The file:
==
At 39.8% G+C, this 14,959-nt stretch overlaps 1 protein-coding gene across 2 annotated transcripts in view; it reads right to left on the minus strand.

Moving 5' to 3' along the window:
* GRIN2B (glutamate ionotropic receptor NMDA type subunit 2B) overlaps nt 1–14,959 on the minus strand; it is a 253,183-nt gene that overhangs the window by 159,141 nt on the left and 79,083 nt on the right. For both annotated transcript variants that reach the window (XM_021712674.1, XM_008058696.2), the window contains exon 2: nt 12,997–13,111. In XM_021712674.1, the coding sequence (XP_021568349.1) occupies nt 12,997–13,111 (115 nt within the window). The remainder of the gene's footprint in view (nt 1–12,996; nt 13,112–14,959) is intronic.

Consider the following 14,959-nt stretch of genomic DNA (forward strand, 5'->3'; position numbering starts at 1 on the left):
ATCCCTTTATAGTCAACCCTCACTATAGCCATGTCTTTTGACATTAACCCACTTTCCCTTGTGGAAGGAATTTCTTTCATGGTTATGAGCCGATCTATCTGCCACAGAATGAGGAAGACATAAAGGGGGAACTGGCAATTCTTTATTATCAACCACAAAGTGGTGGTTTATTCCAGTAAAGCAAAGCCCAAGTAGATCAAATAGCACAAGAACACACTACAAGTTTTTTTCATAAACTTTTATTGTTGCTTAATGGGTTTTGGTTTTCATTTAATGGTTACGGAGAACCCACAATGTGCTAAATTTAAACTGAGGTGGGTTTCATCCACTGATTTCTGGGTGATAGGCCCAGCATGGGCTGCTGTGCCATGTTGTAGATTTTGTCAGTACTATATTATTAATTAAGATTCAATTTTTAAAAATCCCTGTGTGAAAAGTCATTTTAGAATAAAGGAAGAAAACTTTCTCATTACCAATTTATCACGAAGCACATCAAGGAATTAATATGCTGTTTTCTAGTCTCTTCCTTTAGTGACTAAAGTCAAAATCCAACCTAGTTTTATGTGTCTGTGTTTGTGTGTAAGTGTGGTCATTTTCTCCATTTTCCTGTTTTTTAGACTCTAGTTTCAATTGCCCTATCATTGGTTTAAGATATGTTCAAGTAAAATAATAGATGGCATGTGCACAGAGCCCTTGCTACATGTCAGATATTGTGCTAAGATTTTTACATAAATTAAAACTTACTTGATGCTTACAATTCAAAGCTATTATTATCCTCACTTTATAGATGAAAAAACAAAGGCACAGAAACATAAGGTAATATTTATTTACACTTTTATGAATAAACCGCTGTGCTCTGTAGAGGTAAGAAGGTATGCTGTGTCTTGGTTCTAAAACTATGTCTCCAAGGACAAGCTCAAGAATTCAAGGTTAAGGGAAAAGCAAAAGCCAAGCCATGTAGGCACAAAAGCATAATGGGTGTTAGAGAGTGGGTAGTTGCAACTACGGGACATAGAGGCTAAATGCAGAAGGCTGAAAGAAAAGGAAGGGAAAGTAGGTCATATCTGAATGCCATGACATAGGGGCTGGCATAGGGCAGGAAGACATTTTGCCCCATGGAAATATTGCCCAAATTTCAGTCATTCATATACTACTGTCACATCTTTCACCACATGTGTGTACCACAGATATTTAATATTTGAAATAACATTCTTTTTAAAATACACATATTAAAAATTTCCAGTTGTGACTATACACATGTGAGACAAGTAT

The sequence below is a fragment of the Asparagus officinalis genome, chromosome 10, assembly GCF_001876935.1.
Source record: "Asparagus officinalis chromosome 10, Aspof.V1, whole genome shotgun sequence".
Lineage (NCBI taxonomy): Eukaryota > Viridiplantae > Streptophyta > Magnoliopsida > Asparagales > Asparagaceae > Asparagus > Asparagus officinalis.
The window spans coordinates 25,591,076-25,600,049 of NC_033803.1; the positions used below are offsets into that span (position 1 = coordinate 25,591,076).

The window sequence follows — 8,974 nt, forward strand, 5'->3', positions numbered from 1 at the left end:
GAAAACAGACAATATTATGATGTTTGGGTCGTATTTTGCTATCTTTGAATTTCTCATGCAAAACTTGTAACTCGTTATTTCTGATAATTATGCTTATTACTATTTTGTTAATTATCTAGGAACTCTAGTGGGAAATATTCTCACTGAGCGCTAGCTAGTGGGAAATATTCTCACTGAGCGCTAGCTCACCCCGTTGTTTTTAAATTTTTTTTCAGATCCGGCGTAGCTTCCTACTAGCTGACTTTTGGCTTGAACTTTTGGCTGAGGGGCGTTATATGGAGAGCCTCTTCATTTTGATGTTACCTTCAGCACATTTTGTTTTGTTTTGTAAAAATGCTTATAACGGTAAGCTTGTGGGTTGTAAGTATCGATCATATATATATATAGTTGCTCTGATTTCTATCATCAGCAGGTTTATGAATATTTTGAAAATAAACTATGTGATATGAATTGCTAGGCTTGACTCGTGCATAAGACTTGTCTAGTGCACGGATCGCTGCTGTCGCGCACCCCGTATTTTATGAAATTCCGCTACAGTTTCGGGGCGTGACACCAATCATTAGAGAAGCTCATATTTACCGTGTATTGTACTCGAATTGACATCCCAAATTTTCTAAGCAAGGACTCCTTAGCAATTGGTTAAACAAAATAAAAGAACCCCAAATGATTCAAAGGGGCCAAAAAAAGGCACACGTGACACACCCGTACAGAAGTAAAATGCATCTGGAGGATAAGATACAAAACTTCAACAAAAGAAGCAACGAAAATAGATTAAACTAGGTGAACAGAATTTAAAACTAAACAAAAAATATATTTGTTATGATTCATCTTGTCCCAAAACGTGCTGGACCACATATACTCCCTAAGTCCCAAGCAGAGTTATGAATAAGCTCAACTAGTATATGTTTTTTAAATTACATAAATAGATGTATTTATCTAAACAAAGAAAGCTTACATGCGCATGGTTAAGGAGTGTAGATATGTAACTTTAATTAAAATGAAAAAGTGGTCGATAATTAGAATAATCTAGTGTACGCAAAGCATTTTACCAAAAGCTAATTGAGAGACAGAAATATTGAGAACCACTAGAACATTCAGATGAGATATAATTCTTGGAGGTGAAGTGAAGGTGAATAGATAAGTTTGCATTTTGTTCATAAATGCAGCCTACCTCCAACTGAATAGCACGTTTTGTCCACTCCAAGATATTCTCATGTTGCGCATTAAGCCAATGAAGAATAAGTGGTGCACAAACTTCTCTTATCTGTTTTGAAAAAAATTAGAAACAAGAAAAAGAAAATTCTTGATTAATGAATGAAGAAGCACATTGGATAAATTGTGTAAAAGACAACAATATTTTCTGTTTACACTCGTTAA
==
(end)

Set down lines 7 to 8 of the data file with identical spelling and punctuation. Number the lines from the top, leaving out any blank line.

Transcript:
Source record: "Asparagus officinalis chromosome 10, Aspof.V1, whole genome shotgun sequence".
Lineage (NCBI taxonomy): Eukaryota > Viridiplantae > Streptophyta > Magnoliopsida > Asparagales > Asparagaceae > Asparagus > Asparagus officinalis.